No matter where you stand on the importance of winning the division, the story of yesterday’s extra inning loss begins with Andy Pettitte.
After some early jitters (he went 3-0 on the first two batters), Andy Pettitte settled into a groove and became a strike throwing machine, locating both his fastball and curve with incredible precision for a man who had not been atop a major league mound in two months. The only run surrendered by Pettitte came on a two out bunt single in the first inning, after which the Yankees lefty allowed only two base runners. Pettitte only needed 78 pitches to complete six innings, and retired the last 11 batters he faced.
While Pettitte was picking up where he left off, the Yankees were once again leaving men on base. So, instead of building a big lead, the Yankees allowed the Orioles to hang around and eventually tie the game when they scored single runs in the eighth and ninth, the latter coming on a lead off homerun by Luke Scott off Mariano Rivera. Scott’s blast, which just made it over the 18-foot wall in right, gave Rivera his second blown save on the road trip.
The game wasn’t lost when Rivera surrendered the lead. In fact, in the eleventh, the Yankees seemed as if they were poised to get a second chance at winning it. In that frame, however, Buck Showalter proved himself to be a master tactician, while Joe Girardi seemed to be one step behind in the managerial game of chess that ensured.
Alex Rodriguez led off the inning with a walk and his pinch runner, Eduardo Nunez, advanced to third on a wild pickoff attempt that bounced into the stands. Before the errant throw, Ramiro Pena had been attempting to sacrifice, but with the runner already on third, Girardi opted to send Marcus Thames to the plate with a 1-1 count. Thames eventually struck out in his abbreviated at bat, prompting Girardi use Mark Teixeira in place of Brett Gardner. Showalter then had Gonzalez walk both Teixeira and Jeter, putting the game in the lap of Lance Berkman, who had batted .177/.270/.266 against lefties this season. Sure enough, one weak ground ball later and the Yankees had let another golden opportunity slip through their hands.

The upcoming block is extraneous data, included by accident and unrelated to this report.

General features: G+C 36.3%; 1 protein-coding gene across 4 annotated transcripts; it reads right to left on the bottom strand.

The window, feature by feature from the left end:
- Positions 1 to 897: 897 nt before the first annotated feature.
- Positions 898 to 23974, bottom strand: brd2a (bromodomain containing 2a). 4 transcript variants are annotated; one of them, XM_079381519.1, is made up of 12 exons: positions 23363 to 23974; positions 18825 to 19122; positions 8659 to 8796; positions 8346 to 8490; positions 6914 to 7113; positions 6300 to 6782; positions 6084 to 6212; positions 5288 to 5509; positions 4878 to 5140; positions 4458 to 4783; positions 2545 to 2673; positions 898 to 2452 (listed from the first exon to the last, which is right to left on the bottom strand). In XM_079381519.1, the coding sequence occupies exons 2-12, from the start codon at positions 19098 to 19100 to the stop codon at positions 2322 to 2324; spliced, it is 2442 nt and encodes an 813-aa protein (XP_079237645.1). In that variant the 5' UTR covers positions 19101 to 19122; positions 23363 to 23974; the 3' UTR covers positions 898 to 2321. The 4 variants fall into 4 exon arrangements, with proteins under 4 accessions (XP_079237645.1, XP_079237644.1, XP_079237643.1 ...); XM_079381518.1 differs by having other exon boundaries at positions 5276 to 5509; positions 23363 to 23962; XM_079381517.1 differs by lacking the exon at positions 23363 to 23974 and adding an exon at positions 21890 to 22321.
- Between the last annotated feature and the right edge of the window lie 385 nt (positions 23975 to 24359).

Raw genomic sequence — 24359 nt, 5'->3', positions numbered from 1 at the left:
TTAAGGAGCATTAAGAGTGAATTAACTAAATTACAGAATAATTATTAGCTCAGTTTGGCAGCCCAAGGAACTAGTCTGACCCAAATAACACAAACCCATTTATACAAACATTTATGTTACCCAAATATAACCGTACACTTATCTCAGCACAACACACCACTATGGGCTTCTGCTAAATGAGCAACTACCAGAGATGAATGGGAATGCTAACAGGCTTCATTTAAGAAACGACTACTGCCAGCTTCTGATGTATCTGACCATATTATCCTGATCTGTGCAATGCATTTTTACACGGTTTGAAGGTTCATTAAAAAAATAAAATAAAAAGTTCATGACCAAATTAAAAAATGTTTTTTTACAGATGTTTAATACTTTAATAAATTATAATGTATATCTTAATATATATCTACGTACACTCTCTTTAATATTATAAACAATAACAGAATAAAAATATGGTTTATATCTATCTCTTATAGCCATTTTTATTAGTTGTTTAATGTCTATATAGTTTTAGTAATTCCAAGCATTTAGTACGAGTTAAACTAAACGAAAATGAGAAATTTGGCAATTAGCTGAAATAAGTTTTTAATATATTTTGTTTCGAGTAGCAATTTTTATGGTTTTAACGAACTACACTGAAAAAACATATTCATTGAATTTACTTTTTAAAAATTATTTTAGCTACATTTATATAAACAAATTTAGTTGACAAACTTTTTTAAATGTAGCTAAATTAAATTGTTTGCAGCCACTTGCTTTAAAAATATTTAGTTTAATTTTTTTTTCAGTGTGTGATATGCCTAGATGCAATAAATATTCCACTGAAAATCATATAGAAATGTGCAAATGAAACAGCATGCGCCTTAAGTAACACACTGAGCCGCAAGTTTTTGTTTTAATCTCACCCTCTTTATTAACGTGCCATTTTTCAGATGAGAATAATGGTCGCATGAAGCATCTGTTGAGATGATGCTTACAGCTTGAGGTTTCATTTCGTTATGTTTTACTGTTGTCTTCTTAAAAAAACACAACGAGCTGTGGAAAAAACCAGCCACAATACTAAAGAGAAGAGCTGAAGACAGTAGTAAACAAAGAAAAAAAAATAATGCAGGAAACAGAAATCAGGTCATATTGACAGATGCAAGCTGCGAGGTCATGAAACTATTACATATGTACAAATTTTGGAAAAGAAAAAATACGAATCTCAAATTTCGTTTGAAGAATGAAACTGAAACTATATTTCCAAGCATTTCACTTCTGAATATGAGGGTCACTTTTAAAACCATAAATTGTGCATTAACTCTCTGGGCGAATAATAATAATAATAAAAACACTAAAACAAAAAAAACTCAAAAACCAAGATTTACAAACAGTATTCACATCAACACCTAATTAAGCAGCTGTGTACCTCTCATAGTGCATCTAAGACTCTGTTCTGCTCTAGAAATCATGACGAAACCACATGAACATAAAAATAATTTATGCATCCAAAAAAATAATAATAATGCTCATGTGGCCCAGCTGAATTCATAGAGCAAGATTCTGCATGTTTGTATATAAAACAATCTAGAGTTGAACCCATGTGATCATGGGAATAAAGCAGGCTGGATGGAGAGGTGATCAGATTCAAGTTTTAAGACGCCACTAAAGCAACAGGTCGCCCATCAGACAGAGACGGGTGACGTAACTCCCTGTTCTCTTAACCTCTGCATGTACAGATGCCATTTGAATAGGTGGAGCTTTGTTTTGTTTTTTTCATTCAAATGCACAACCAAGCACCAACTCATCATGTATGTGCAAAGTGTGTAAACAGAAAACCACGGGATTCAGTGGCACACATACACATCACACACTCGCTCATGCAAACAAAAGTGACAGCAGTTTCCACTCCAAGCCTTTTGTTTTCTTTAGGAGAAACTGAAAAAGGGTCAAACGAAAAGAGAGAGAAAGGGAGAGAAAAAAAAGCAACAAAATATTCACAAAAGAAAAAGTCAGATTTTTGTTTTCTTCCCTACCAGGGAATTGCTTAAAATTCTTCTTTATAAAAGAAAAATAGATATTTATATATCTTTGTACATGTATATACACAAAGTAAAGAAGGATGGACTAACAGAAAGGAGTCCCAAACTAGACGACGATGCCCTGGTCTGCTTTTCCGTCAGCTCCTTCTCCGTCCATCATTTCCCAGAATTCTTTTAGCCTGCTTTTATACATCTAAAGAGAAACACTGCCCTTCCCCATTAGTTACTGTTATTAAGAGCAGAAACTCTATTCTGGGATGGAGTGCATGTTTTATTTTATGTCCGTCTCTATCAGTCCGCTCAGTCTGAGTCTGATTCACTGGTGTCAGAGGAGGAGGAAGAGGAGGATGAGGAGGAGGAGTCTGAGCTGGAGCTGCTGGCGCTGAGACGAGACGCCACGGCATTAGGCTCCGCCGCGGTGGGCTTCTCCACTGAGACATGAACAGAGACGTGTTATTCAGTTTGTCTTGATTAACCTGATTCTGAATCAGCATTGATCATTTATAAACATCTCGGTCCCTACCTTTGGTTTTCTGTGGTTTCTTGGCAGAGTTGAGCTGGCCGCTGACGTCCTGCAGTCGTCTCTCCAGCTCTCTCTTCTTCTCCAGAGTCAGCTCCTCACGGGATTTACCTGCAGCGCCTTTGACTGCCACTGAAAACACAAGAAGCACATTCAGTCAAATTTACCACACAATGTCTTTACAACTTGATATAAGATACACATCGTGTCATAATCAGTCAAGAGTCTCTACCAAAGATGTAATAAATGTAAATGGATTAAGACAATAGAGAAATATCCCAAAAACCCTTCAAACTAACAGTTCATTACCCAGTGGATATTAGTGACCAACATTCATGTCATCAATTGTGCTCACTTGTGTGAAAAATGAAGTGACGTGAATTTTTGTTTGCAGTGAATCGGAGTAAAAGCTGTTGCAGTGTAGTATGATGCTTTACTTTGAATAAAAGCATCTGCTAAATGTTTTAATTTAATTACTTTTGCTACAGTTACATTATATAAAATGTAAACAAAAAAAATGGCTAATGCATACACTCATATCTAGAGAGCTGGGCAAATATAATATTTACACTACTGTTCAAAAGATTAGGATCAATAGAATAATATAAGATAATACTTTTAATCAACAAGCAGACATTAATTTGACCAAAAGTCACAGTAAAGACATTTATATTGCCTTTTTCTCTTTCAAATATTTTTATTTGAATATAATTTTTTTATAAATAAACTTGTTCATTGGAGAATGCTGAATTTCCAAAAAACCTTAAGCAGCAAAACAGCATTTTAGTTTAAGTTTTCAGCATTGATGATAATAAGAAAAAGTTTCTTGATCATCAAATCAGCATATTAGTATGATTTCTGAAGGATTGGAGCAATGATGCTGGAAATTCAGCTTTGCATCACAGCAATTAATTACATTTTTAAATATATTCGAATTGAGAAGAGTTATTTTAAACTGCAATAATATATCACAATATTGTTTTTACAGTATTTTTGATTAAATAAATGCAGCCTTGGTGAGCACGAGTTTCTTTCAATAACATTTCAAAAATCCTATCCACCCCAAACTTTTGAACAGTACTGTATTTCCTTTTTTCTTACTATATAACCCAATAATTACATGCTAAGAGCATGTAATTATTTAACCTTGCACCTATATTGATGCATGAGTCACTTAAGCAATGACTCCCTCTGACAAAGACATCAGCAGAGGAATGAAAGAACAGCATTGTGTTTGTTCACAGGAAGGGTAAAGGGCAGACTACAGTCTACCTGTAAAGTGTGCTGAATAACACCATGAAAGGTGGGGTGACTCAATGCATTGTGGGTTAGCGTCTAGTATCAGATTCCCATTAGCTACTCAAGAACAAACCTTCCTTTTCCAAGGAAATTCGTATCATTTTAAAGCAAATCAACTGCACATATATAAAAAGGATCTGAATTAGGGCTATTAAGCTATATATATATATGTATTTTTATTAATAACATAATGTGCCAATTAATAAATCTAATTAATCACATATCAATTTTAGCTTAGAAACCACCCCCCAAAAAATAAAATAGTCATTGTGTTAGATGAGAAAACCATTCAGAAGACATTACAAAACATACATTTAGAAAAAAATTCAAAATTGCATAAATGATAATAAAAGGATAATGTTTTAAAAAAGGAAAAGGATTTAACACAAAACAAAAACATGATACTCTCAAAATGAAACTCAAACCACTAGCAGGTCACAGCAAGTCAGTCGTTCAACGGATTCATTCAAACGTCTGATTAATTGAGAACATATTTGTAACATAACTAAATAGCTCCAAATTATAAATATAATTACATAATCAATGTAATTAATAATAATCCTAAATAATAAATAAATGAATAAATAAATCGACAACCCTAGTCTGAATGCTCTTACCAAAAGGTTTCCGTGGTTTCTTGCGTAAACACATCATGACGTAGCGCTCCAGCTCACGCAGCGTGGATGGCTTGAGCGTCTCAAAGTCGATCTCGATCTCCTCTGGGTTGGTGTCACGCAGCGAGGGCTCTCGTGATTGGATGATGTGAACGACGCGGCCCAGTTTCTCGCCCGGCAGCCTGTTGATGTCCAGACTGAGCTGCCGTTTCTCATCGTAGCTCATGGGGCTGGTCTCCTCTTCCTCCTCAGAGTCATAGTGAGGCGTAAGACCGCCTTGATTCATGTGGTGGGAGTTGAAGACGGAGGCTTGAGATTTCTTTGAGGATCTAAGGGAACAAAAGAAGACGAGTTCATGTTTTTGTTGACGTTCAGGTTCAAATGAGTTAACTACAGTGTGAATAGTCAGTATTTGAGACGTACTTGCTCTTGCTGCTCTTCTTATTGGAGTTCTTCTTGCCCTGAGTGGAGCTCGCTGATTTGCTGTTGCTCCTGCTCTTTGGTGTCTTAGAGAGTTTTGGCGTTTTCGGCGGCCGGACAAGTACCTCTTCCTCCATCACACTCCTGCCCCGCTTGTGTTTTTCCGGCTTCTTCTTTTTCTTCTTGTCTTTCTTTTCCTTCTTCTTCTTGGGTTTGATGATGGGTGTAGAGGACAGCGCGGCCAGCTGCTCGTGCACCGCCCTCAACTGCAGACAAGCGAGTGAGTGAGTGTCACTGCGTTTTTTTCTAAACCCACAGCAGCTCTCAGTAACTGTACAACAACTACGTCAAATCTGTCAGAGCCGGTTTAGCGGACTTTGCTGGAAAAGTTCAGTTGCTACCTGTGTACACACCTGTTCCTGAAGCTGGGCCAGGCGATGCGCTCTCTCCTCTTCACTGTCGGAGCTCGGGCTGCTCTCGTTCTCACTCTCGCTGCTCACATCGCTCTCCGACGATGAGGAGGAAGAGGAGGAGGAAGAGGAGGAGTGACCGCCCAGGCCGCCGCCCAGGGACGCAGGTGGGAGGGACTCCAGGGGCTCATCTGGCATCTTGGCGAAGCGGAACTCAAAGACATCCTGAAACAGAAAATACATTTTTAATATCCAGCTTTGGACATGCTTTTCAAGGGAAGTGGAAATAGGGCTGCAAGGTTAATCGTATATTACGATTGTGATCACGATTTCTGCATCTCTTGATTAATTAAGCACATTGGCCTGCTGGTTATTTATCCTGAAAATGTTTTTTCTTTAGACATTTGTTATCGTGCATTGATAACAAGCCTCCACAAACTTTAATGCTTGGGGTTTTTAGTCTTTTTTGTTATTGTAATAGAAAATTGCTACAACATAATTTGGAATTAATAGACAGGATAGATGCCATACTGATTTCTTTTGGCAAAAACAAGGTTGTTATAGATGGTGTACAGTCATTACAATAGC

Ultimately, winning and losing comes down the performance of players, but a manager’s job is to put his team in the best position to succeed. In this game, Girardi didn’t do that, while Showalter did. Once Thames struck out, Showalter knew exactly what his exit strategy was going to be. Girardi, however, seemed to be caught off guard by Showalter’s approach. By sending his last potent bat into an obvious intentional walk situation, Girardi was basically falling into Showalter’s trap. With no useful bench remaining, the Berkman versus a lefty matchup was checkmate for Buck.
After wiggling out of the jam in the top of the eleventh, the Orioles finally put the game away with back-to-back doubles by Scott and Ty Wigginton off David Robertson, who was pitching in his second inning. The Orioles’ walkoff helped the team avoid a home sweep, proving that turn around is fair play, as a Nick Swisher walkoff HR helped the Yankees avoid the same fate against Baltimore only 10 days earlier.
With the Jays building a strong young pitching staff and the Orioles under the control of one of the game’s better managers, the 2011 AL East could be an absolute monster. That’s a concern for next year, however. The Yankees still have two weeks to worry about winning this year’s division title.